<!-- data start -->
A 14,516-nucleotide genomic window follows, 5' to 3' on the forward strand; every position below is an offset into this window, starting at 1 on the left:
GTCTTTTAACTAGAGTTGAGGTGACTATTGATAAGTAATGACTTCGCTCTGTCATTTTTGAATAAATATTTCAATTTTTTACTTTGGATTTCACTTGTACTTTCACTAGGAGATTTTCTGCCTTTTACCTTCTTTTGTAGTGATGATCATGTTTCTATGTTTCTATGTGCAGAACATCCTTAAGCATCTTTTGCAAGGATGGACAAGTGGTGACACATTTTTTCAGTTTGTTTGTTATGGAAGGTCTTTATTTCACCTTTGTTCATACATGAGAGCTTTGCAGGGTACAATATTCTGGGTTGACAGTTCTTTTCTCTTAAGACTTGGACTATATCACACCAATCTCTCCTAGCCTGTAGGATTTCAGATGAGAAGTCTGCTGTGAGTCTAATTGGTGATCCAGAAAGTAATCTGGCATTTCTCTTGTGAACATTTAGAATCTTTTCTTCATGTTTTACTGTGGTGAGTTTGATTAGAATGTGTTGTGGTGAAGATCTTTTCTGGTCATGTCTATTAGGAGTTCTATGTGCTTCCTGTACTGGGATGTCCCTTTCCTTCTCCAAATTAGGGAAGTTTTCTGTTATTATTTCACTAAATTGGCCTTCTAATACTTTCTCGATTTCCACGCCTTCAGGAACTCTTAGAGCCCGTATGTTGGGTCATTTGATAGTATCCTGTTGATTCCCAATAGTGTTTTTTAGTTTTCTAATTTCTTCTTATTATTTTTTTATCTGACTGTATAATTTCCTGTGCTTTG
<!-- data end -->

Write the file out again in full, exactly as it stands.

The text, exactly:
A 14,516-nucleotide genomic window follows, 5' to 3' on the forward strand; every position below is an offset into this window, starting at 1 on the left:
GTCTTTTAACTAGAGTTGAGGTGACTATTGATAAGTAATGACTTCGCTCTGTCATTTTTGAATAAATATTTCAATTTTTTACTTTGGATTTCACTTGTACTTTCACTAGGAGATTTTCTGCCTTTTACCTTCTTTTGTAGTGATGATCATGTTTCTATGTTTCTATGTGCAGAACATCCTTAAGCATCTTTTGCAAGGATGGACAAGTGGTGACACATTTTTTCAGTTTGTTTGTTATGGAAGGTCTTTATTTCACCTTTGTTCATACATGAGAGCTTTGCAGGGTACAATATTCTGGGTTGACAGTTCTTTTCTCTTAAGACTTGGACTATATCACACCAATCTCTCCTAGCCTGTAGGATTTCAGATGAGAAGTCTGCTGTGAGTCTAATTGGTGATCCAGAAAGTAATCTGGCATTTCTCTTGTGAACATTTAGAATCTTTTCTTCATGTTTTACTGTGGTGAGTTTGATTAGAATGTGTTGTGGTGAAGATCTTTTCTGGTCATGTCTATTAGGAGTTCTATGTGCTTCCTGTACTGGGATGTCCCTTTCCTTCTCCAAATTAGGGAAGTTTTCTGTTATTATTTCACTAAATTGGCCTTCTAATACTTTCTCGATTTCCACGCCTTCAGGAACTCTTAGAGCCCGTATGTTGGGTCATTTGATAGTATCCTGTTGATTCCCAATAGTGTTTTTTAGTTTTCTAATTTCTTCTTATTATTTTTTTATCTGACTGTATAATTTCCTGTGCTTTG